In apparent bad news for squeaky-voiced politicians, researchers at McMaster University say that voters prefer male candidates who speak at a lower pitch. In better news, their study involved no actual voters or candidates. So is it just laboratory lore, or is there some truth to this theory?
The study consisted of two experiments. In the first, 125 young men and women listened to a series of audio clips. The clips were taken from archived recordings of nine U.S. presidents, tweaked to create both a lower-pitched and higher-pitched version. In each trial, a subject listened to the two versions of one president's voice, then answered questions: Which of the two voices sounds more attractive? Which sounds more intelligent? Which would you be more likely to vote for?
The subjects chose the lower voices for all nine questions about positive attributes, and only selected the higher voice as that "more likely to be involved in a government scandal." But all this really says is that when subjects were presented with two recordings of the same person's voice, side-by-side, they consciously preferred the lower-pitched version.
To really get at people's voting preferences, the study should have kept subjects in the dark about what they were selecting. The audio clips should have been randomized so that subjects were comparing different people, not different versions of the same voice. The words spoken in each recording should have been the same. Naturally pitched voices could have been included, instead of only altered voices. As long as voices were being altered, it would have been nice to include several different pitches, instead of only two. And as long as we're changing the study altogether, how about some historical data about the voices of winning and losing candidates in actual elections?
The second experiment was a little better. Instead of presidents, subjects heard the voices of six non-famous males, manipulated into higher- and lower-pitched versions, speaking the same sentence. (Don't get too excited; there were only 40 subjects this time.) In each trial, subjects heard one raised voice and one lowered voice, then chose which one they would rather vote for in a national election.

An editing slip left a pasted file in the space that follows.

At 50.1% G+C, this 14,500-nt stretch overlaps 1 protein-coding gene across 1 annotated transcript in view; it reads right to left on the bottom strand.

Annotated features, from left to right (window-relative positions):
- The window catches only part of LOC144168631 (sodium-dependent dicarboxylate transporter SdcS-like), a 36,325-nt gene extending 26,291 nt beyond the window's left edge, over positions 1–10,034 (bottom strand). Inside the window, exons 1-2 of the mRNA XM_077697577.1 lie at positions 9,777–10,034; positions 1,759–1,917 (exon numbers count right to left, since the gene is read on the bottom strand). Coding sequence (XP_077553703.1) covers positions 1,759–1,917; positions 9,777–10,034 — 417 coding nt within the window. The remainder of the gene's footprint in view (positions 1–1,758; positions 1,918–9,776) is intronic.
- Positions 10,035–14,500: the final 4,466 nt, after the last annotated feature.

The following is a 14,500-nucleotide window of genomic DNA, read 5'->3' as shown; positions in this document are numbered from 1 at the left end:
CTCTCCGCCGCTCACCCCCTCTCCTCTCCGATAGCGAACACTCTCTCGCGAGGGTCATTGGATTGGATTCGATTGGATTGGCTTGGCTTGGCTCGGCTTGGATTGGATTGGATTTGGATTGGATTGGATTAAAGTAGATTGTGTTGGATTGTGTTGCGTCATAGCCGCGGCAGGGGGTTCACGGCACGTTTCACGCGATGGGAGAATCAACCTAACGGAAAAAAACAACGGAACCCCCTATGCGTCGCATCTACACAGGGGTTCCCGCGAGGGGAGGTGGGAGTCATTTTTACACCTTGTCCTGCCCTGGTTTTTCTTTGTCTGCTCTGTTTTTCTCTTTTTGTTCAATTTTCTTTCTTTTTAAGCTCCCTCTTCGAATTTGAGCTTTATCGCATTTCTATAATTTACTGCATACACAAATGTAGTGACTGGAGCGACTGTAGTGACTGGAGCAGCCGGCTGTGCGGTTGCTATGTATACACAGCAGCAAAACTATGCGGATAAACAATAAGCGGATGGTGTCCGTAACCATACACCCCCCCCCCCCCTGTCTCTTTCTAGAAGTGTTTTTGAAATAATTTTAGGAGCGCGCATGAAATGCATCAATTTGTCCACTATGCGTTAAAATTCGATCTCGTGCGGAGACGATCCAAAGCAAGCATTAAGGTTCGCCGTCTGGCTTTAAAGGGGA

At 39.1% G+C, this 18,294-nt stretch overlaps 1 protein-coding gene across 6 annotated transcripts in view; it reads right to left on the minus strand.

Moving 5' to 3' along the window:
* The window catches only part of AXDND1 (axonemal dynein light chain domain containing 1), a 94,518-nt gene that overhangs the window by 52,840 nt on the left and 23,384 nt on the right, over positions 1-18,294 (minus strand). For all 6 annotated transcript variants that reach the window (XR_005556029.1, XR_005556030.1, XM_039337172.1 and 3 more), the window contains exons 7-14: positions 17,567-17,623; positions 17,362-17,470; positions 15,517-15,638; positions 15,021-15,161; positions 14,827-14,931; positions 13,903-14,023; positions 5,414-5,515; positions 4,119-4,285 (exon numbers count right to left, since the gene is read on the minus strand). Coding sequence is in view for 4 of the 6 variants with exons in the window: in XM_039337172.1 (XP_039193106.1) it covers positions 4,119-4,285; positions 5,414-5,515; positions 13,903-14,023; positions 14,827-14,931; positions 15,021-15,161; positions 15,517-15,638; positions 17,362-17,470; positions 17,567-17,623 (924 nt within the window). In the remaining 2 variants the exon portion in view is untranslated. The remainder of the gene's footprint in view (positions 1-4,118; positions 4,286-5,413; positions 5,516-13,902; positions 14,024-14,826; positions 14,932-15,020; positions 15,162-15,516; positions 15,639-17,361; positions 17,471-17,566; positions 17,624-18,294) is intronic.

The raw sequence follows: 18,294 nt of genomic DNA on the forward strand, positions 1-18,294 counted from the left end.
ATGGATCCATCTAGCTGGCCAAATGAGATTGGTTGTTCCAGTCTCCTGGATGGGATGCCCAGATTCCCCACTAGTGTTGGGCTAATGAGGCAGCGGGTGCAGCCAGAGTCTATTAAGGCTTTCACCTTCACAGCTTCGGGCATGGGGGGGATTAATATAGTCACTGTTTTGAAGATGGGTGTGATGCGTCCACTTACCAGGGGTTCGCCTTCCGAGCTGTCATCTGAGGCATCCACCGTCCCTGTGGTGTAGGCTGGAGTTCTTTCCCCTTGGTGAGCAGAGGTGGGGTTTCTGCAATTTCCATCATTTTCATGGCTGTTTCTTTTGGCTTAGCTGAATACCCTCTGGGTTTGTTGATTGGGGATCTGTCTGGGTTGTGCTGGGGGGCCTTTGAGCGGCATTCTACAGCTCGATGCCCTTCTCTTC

Again, subjects picked the lower voices. But again, subjects were being asked to choose between an obviously lower and higher voice. If the voices had been presented one at a time, and subjects asked to rate them individually on attractiveness or leadership or appeal to voters, we could glean more information about people's unconscious preferences. As it is, we only know that subjects consciously preferred men with lower voices, deeming them better leaders and (according to attractiveness ratings) better potential mates.
Lead author Cara Tigue suggests that since a lower voice in males corresponds to higher testosterone levels, people who prefer basses to tenors are really displaying a preference for hormone-heavy men. Perhaps, Tigue says, we've evolved to prefer dominant men, and to detect them based on their vocal pitch.
It would be hasty, though, to infer anything from this study about the evolution of democratically elected pack leaders. Maybe if we elected more female politicians, people would stop associating a low voice with leadership ability in the first place.
Meanwhile, as Tigue acknowledges, there are a lot of factors that matter more to an election than vocal pitch. This year's candidates would be better off worrying about their talking points than the pitch at which they're delivered.
Cara C. Tigue, Diana J. Borak, Jillian J.M. O'Connor, Charles Schandl, & David R. Feinberg (2011). Voice pitch influences voting behavior Evolution and Human Behavior
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